In the Open Doors organization, the Executive Director has received a significant gift from a community donor to create a new drama workshop for neighborhood youth. She has selected the program director, senior program lead and a program staff member studying performing arts at the local university to develop the workshop. She assigns each of them specific tasks and responsibilities, and creates a schedule for them to meet as a team to discuss progress toward development of the program. She is interested in cultivating a strong relationship with the community donor, and therefore, she is very involved in the team’s progress, and meets with the members individually on a regular basis to ensure that all efforts are on target along the way.

What is the management style of this team?

Case Example #2:

 

Reach for the Stars is a youth development program housed within a larger non-profit organization that provides outreach and housing services for homeless persons in the community. Several programs are offered by this organization, including short-term transitional housing, case management, job placement, adult mentoring, and the youth development/afterschool program. With the downturn in the economy, the organization is receiving fewer donations from corporate partners and private donors than in years past. The Executive Director has told the program directors for each program in the organization that they must work with their respective teams to generate revenue to continue their program, or the program may be cut due to lack of resources. Reach for the Stars program director and staff  hold a schedule of meetings as a group to discuss their strategy, decide how they will raise the revenue for their budget, and divide the tasks based on each person’s experience and strengths. They agree to convene regularly to report progress toward their goals and hold each other accountable for the effort.

What is the management style of this team?

Selecting the Members of the Team

The most important aspect of choosing team members is diversity. In order for teams to think creatively and broadly, a variety of views needs to be represented. A team created exclusively from the same department, position, or role leads to repetitive decision-making. Recruiting from all levels of the organization, from different job functions, and including representation from program participants, funders, and stakeholders will bring valuable perspectives and dynamics to your team.  

Key Questions to Determine the Composition of the Team6

What information does the team need to work effectively?
Who can provide that information?

What skills are needed to be successful?
Who can bring these skills to the team or who is willing to develop them?

What bridges can be built with this team across roles or across functions?
Who needs to be on the team to make it happen?

How can the team be a learning/developmental tool for members?
Who can facilitate this learning on the team?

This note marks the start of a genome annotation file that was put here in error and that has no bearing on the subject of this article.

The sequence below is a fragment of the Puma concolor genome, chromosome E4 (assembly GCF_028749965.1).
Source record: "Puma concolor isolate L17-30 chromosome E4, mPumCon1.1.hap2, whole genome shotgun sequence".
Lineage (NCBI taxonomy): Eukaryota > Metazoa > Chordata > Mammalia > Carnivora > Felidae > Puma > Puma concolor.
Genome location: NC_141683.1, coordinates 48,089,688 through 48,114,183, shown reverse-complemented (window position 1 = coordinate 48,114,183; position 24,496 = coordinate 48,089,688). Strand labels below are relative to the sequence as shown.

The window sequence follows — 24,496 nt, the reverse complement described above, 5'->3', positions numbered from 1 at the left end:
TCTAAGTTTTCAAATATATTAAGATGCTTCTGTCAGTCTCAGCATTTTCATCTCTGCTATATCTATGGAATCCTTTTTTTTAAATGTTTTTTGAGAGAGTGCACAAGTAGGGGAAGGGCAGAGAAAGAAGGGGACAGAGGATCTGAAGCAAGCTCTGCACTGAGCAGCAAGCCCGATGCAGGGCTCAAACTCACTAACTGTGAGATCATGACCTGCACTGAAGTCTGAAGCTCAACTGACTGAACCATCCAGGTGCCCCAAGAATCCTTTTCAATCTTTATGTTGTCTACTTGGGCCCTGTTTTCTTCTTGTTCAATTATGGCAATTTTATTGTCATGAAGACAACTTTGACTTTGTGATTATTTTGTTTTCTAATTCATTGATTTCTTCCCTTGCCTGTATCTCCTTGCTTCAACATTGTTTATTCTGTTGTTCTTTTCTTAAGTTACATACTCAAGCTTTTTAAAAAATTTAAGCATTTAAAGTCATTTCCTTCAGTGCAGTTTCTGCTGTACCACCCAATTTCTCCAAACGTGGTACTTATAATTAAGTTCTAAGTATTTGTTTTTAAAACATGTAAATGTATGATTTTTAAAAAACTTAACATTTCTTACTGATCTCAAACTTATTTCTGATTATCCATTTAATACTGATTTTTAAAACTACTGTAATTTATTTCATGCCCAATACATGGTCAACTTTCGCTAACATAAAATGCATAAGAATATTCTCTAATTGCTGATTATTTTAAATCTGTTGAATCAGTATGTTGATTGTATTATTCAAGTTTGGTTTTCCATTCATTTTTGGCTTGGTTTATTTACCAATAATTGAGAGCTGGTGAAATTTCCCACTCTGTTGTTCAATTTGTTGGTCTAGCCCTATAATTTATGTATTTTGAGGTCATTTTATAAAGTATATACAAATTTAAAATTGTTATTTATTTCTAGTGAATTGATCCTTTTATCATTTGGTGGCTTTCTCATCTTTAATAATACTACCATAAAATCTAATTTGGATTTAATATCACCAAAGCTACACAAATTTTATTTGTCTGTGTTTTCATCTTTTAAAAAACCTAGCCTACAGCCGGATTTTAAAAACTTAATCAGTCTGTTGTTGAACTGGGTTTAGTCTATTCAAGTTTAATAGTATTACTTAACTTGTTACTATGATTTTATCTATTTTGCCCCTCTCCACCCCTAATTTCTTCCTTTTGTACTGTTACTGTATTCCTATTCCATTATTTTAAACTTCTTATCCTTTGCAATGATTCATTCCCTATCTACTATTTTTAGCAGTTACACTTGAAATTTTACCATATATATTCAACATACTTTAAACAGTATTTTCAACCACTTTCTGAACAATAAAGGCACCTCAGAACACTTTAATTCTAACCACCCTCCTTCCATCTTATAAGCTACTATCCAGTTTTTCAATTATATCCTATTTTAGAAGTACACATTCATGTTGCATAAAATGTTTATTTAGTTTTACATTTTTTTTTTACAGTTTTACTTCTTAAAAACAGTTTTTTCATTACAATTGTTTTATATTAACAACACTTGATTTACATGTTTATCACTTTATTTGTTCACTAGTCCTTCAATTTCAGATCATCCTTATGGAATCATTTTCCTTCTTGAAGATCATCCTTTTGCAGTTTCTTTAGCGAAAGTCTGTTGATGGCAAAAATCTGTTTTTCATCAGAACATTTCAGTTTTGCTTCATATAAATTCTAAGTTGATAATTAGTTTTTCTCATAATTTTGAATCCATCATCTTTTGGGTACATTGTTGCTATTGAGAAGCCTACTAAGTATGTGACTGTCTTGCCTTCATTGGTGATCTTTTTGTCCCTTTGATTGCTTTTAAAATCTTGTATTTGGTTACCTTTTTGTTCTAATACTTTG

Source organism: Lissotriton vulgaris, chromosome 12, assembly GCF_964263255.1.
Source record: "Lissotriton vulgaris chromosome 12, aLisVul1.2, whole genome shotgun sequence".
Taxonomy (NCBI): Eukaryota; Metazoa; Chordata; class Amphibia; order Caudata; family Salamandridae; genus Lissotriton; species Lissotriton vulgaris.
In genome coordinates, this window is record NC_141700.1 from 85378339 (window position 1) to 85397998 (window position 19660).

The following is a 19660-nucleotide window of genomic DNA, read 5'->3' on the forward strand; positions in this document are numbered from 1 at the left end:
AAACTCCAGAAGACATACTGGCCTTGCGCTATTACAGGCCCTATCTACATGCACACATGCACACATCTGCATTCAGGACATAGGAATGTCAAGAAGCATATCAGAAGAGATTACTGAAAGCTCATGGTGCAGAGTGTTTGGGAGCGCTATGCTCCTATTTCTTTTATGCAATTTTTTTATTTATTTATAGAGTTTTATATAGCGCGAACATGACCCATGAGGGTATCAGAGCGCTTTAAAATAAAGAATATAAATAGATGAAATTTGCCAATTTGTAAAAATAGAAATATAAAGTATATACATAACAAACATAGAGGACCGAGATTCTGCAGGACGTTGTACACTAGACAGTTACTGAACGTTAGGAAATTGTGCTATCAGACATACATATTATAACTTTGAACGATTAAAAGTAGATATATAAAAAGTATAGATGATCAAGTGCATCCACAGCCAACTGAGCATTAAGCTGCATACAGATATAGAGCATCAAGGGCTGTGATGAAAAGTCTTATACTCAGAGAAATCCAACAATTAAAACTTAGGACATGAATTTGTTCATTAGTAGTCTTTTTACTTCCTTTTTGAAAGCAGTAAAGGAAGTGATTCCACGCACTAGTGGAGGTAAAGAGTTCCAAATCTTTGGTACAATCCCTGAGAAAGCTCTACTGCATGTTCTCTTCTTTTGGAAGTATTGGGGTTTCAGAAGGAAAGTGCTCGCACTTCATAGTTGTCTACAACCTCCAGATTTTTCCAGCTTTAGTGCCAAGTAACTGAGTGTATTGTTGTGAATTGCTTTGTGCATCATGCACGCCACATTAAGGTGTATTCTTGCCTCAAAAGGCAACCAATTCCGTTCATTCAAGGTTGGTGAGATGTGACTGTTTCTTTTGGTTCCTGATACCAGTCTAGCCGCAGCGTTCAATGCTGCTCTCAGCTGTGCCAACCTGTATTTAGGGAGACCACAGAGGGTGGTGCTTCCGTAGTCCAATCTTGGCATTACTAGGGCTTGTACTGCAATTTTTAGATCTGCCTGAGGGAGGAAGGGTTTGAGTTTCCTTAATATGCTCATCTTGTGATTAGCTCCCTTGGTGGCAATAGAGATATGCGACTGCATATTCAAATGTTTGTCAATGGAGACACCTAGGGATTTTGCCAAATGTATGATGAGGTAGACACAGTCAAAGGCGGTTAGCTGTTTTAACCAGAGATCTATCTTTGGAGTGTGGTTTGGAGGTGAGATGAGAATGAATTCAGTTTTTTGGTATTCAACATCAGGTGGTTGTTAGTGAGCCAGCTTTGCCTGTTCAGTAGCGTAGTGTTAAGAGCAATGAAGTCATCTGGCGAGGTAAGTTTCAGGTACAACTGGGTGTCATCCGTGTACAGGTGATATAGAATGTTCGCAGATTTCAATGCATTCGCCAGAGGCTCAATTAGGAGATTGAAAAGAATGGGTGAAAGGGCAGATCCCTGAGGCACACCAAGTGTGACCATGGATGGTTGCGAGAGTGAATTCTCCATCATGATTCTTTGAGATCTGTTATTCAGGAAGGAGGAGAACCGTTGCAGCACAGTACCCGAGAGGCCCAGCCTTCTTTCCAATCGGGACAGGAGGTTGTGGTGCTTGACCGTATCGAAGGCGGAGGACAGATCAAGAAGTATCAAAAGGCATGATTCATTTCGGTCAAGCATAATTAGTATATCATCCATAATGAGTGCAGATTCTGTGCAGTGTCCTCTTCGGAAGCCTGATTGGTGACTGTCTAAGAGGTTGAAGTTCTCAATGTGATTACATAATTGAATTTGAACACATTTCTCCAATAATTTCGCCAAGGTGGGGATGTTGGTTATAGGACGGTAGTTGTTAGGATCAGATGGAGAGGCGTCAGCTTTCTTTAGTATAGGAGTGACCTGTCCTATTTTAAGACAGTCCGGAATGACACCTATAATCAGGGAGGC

How can the team build relationships among people who do not often work together?
Who should be included in the team from outside the usual membership pool?

Before assembling the team, be intentional about the goal and purpose. What perspectives have been missing from most strategic decisions in the organization?

Consider engaging those perspectives for this team, with the clear understanding among all participants that everyone’s perspectives are valued.

Time to Reflect

Consider the following questions before you go on. Write about them in your journal, dialogue with colleagues, or share with your supervisor or coach:

Are you using teams in your organization now? If so, what type of team do you have in place?

If you are not using teams in your organization, why not?  Can you think of a situation in which a team would produce better results that one individual working alone?

Can you put together a hypothetical team with a specific purpose? Who would you recruit to be on this team? Why?

Individuals or groups who have a direct or indirect interest in the actions or activities of the youth program, because of the potential impact or effect that the program may have on them directly or indirectly.

Characteristics of Effective Teams

Meaningful Participation

All members of the team commit time and dedicated effort to the project. Additionally, all team members are involved contributors to the decision-making process, ensuring that the decisions are made by one dominant member.

Trust

Team members respect and trust each other. This element cannot be underestimated or overemphasized! Without this essential element, teams are bound to be dysfunctional, and possibly ineffective. Spend time to cultivate mutual rapport and trust among members if the team hasn’t worked together before, or if there are concerns about the degree of trust.

Defined Roles

Members have created a process for working together and developed clear roles by both function (e.g. recruiter, activity planner, instructor) and structure of meetings (e.g. timekeeper, recorder/secretary, facilitator). Roles may be rotated among members throughout the process.